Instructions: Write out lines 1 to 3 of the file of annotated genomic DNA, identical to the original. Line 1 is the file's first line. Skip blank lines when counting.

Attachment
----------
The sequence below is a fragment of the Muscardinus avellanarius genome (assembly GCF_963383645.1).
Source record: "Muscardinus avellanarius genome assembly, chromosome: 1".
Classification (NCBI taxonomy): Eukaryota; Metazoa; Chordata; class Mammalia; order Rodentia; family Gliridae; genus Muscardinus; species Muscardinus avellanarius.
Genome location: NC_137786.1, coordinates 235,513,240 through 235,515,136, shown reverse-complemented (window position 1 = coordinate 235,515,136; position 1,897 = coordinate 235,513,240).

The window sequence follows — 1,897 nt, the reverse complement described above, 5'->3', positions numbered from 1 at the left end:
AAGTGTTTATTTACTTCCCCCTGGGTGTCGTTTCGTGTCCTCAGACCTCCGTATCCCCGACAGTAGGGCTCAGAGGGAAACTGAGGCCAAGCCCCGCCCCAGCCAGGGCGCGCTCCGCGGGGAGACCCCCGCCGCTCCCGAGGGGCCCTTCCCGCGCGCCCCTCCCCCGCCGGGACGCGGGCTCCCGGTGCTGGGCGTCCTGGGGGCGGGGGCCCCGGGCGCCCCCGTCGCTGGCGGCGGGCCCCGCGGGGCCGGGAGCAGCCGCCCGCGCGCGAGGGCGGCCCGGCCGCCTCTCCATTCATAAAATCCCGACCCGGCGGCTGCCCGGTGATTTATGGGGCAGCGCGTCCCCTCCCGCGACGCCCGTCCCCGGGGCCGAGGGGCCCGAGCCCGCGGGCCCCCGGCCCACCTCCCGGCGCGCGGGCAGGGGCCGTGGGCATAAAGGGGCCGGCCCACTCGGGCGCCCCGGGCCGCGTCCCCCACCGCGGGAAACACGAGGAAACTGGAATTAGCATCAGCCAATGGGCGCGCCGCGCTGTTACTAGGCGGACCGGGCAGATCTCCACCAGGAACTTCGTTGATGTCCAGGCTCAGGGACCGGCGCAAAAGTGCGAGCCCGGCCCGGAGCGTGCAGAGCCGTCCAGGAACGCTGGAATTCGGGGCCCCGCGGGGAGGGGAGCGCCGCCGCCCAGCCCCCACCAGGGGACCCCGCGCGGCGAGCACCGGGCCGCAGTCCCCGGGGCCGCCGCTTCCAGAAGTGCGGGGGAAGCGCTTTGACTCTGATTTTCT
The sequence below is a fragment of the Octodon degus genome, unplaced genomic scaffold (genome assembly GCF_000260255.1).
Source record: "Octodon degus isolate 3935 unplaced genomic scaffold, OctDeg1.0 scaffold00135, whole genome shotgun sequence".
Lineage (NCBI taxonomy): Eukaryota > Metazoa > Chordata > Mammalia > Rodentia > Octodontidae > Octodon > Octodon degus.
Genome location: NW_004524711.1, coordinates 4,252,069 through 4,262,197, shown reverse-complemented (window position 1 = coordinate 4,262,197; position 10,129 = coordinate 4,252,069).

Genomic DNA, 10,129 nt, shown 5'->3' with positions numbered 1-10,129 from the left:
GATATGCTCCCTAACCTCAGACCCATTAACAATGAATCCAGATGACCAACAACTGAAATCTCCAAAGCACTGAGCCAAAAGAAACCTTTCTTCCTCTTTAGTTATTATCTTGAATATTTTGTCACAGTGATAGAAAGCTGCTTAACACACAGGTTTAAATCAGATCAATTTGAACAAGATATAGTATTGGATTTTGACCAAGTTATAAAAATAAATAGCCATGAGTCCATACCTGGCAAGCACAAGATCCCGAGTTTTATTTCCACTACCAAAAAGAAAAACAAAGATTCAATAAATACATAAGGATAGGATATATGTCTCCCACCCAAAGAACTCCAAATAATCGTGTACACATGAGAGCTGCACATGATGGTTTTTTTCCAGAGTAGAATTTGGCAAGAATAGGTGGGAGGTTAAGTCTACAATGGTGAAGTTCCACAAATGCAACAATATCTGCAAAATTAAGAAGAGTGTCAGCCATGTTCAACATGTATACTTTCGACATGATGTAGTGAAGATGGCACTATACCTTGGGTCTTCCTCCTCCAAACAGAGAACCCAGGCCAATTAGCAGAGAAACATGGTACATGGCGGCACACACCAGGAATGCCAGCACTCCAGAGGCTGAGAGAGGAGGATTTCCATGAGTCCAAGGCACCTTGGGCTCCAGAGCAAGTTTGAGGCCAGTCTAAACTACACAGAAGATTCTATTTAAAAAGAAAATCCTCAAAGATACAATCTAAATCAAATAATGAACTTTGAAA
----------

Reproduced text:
The sequence below is a fragment of the Muscardinus avellanarius genome (assembly GCF_963383645.1).
Source record: "Muscardinus avellanarius genome assembly, chromosome: 1".
Classification (NCBI taxonomy): Eukaryota; Metazoa; Chordata; class Mammalia; order Rodentia; family Gliridae; genus Muscardinus; species Muscardinus avellanarius.